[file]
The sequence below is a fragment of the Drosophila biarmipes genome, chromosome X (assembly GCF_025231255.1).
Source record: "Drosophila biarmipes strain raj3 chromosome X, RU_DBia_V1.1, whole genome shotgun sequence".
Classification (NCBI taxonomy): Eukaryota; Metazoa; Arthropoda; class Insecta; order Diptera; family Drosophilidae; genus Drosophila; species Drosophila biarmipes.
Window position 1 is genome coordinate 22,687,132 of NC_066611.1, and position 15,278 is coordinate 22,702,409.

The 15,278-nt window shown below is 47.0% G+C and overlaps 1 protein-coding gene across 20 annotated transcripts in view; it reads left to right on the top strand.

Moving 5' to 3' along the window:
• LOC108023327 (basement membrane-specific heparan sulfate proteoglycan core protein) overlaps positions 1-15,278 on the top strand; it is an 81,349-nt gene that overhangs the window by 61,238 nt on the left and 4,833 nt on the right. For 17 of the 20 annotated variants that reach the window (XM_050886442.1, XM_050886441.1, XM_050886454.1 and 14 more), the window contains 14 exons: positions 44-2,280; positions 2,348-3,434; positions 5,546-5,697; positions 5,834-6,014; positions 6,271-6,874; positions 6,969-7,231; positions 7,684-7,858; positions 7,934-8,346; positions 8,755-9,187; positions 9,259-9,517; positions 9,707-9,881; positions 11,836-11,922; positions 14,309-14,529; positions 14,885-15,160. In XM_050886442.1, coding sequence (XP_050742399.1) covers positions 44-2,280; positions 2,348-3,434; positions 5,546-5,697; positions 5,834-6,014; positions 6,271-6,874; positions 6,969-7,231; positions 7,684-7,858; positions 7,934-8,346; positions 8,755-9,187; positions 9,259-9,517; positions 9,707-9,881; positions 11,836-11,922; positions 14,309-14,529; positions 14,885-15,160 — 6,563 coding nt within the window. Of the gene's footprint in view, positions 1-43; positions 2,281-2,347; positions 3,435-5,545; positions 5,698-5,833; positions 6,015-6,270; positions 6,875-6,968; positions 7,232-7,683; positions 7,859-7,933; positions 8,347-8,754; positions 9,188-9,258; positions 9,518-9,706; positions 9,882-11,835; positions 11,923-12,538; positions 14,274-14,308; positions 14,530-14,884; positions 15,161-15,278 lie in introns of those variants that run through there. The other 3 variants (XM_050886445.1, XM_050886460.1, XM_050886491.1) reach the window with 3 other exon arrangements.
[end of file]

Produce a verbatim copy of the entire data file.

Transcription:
The sequence below is a fragment of the Drosophila biarmipes genome, chromosome X (assembly GCF_025231255.1).
Source record: "Drosophila biarmipes strain raj3 chromosome X, RU_DBia_V1.1, whole genome shotgun sequence".
Classification (NCBI taxonomy): Eukaryota; Metazoa; Arthropoda; class Insecta; order Diptera; family Drosophilidae; genus Drosophila; species Drosophila biarmipes.
Window position 1 is genome coordinate 22,687,132 of NC_066611.1, and position 15,278 is coordinate 22,702,409.

The 15,278-nt window shown below is 47.0% G+C and overlaps 1 protein-coding gene across 20 annotated transcripts in view; it reads left to right on the top strand.

Moving 5' to 3' along the window:
• LOC108023327 (basement membrane-specific heparan sulfate proteoglycan core protein) overlaps positions 1-15,278 on the top strand; it is an 81,349-nt gene that overhangs the window by 61,238 nt on the left and 4,833 nt on the right. For 17 of the 20 annotated variants that reach the window (XM_050886442.1, XM_050886441.1, XM_050886454.1 and 14 more), the window contains 14 exons: positions 44-2,280; positions 2,348-3,434; positions 5,546-5,697; positions 5,834-6,014; positions 6,271-6,874; positions 6,969-7,231; positions 7,684-7,858; positions 7,934-8,346; positions 8,755-9,187; positions 9,259-9,517; positions 9,707-9,881; positions 11,836-11,922; positions 14,309-14,529; positions 14,885-15,160. In XM_050886442.1, coding sequence (XP_050742399.1) covers positions 44-2,280; positions 2,348-3,434; positions 5,546-5,697; positions 5,834-6,014; positions 6,271-6,874; positions 6,969-7,231; positions 7,684-7,858; positions 7,934-8,346; positions 8,755-9,187; positions 9,259-9,517; positions 9,707-9,881; positions 11,836-11,922; positions 14,309-14,529; positions 14,885-15,160 — 6,563 coding nt within the window. Of the gene's footprint in view, positions 1-43; positions 2,281-2,347; positions 3,435-5,545; positions 5,698-5,833; positions 6,015-6,270; positions 6,875-6,968; positions 7,232-7,683; positions 7,859-7,933; positions 8,347-8,754; positions 9,188-9,258; positions 9,518-9,706; positions 9,882-11,835; positions 11,923-12,538; positions 14,274-14,308; positions 14,530-14,884; positions 15,161-15,278 lie in introns of those variants that run through there. The other 3 variants (XM_050886445.1, XM_050886460.1, XM_050886491.1) reach the window with 3 other exon arrangements.